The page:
London (CNN) – Flicking through Barclays’ 286-page annual report, it’s impossible to avoid a grinning former CEO Bob Diamond – once branded "the unacceptable face of banking" - making a range of pronouncements, which in the wake of the Libor rate fixing scandal now sound profoundly hollow.
Take this old chestnut from Diamond, much touted since banks were caught on the back foot during the 2008 credit crunch: "Banks need to become better citizens."
Or listen to this snippet: "When we’re at our best, we serve the real economy by doing our best for all our stakeholders: our customers and clients, the communities we serve, our people and our shareholders."
London (CNN) – Eurobonds will be back on the agenda at the euro crisis summit later this week, with one source telling me there will be “more than twenty different types” under discussion.
Such bonds - a way to raise cash backed by all 17 eurozone countries – have long been floated as one panacea to the bloc's financial crisis but the idea has been stymied by political resistance, largely from German chancellor Angela Merkel.
But as the crisis continues to rumble on the introduction of eurobonds looks increasingly likely. And the ascendancy of eurobond advocate Francois Hollande, France’s new president, has thrown weight behind the idea.
Athens (CNN) - Greece has voted. New Democracy, its pro-bailout party, prevailed in Sunday’s election and still market reaction has been decidedly muted. Much like last week’s market performance following Spain’s aid request, the euphoria fizzled quickly as traders focused instead on the considerable unknowns looming in the distance.
Among the unanswered questions: Will Greece’s New Democracy party be able to form a government? And how much leeway will it have to soften the terms of its Troika-prescribed austerity package?
Writing to clients today, HSBC economists David Bloom and Janet Henry said Greece’s result may offer temporary relief but warned that “major challenges remain.”
“While a coalition of pro-bailout parties would put the idea of a Greek euro exit on the back burner for now, it would not alter the underlying problems in the euro zone itself,” they added. FULL POST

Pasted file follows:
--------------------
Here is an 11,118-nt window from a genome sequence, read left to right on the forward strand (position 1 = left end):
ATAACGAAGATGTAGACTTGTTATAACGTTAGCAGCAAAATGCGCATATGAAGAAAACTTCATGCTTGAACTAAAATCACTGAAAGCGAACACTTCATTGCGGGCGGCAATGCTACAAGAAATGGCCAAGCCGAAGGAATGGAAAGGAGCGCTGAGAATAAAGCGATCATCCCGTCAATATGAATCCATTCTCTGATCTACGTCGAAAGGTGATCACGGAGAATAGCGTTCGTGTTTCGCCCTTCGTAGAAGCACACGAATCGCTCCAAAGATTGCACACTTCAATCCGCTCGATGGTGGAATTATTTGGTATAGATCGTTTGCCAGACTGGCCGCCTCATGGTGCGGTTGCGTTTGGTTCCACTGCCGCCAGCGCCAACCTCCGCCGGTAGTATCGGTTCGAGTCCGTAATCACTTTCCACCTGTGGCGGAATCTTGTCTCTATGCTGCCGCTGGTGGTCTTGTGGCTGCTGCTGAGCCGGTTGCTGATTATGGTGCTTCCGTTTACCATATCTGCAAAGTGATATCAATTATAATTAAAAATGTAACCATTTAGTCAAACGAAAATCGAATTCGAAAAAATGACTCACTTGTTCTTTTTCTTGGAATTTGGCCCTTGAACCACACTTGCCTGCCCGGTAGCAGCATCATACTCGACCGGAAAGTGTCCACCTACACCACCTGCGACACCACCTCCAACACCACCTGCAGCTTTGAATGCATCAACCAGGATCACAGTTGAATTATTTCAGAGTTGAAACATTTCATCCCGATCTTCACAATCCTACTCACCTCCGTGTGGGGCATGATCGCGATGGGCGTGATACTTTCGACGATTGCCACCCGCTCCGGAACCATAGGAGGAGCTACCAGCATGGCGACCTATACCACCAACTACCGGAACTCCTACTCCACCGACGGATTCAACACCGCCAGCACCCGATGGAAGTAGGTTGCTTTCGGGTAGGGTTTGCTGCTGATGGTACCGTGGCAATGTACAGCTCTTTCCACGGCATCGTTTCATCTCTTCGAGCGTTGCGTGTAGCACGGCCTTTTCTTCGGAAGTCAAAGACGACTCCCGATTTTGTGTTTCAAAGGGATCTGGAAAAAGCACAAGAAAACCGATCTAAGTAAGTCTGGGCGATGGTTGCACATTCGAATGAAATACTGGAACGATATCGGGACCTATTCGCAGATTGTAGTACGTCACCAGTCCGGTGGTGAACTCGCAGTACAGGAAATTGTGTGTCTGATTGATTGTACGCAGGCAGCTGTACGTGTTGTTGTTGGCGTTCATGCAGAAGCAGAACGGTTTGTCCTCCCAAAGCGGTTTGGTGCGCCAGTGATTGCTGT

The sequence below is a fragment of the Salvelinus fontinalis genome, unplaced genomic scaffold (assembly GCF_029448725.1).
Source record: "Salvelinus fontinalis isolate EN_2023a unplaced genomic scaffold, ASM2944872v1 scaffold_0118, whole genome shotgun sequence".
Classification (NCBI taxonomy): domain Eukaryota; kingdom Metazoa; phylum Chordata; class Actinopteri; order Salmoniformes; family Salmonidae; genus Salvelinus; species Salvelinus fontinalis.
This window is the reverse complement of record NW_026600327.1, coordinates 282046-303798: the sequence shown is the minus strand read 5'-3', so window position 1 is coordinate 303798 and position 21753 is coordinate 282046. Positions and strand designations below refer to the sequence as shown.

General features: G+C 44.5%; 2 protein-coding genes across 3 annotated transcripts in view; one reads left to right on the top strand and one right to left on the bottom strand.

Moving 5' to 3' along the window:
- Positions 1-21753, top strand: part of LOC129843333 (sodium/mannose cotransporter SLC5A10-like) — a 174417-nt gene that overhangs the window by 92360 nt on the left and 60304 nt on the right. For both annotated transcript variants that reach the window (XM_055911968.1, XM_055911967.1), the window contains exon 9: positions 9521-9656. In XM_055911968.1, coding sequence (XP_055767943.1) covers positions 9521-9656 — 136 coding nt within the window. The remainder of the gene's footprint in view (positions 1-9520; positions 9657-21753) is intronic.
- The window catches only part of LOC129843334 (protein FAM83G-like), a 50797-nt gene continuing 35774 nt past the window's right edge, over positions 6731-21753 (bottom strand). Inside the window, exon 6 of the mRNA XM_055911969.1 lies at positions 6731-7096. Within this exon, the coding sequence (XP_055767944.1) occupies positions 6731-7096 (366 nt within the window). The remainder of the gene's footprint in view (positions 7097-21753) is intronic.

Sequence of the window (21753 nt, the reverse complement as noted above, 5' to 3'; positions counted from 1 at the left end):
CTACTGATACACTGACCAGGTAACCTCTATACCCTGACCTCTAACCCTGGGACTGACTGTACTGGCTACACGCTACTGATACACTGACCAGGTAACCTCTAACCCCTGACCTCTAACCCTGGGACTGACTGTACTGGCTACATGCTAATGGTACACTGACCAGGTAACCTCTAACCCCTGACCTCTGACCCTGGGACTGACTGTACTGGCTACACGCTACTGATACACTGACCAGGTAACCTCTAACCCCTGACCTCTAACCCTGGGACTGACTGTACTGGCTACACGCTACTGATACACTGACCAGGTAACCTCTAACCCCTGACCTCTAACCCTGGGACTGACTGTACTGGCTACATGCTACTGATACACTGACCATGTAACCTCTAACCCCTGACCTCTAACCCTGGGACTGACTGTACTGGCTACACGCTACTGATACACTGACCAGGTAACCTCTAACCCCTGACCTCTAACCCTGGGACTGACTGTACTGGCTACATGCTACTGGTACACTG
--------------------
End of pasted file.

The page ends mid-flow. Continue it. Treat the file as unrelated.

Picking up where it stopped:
London (CNN) – For London’s investment community Sundays are more about talking pizzas than politics.
They’re the last chance to unwind before buckling up for the bumpy ride when the markets open on Monday morning.
But across Europe’s financial hub, traders are keeping an uneasy eye on events in Athens and preparing themselves for what many reckon will be a wild week at work.
The 43 year-old Dutchman shot to fame three years ago at the height of the credit crunch as the forthright financier on the BBC’s reality show "Million Dollar Traders."
Van Dam now spends his time running Hampstead Capital, a fund with 500 million euros ($630 million) under management, as well as his new initiative: The Lex van Dam Trading Academy, set up to teach would-be dealers how to manage money.
He took time away from his weekend lunch (and 26,000 followers on twitter) to answer five key questions on what the Greek elections mean for the markets.
1. Will Greece leave the euro?
Yes. They will leave very soon unless the Germans change their tune and throw more money at them. It is slightly unfair though as most of the help Europe gives them is to help the Europeans themselves as opposed to helping the Greek people.
2. Is austerity the right answer?
Austerity is not the answer. The Greek economy is absolutely collapsing and the tax base is going down with it. The American and British solution of printing money is not the answer because it will lead to a total lack of trust in the government because paper money will be worthless. The answer is accepting that people in the West need to work harder and longer.
3. Will the euro survive?
The biggest chance is for a two-speed Europe to emerge with Germany leading the euro pact and Italy in the second group. The German euro will be very strong, the Italian euro very weak though.
4. Eurobonds: The perfect cure or recipe for disaster?
The Germans have done a massive amount of austerity at home with a higher retirement age and lower wage inflation than in the southern European nations. They will not write a blank cheque to the south. Eurobonds mean that the Germans will become responsible for the Greek debt. It will not happen unless countries such as Spain and Italy give up part of their sovereignty.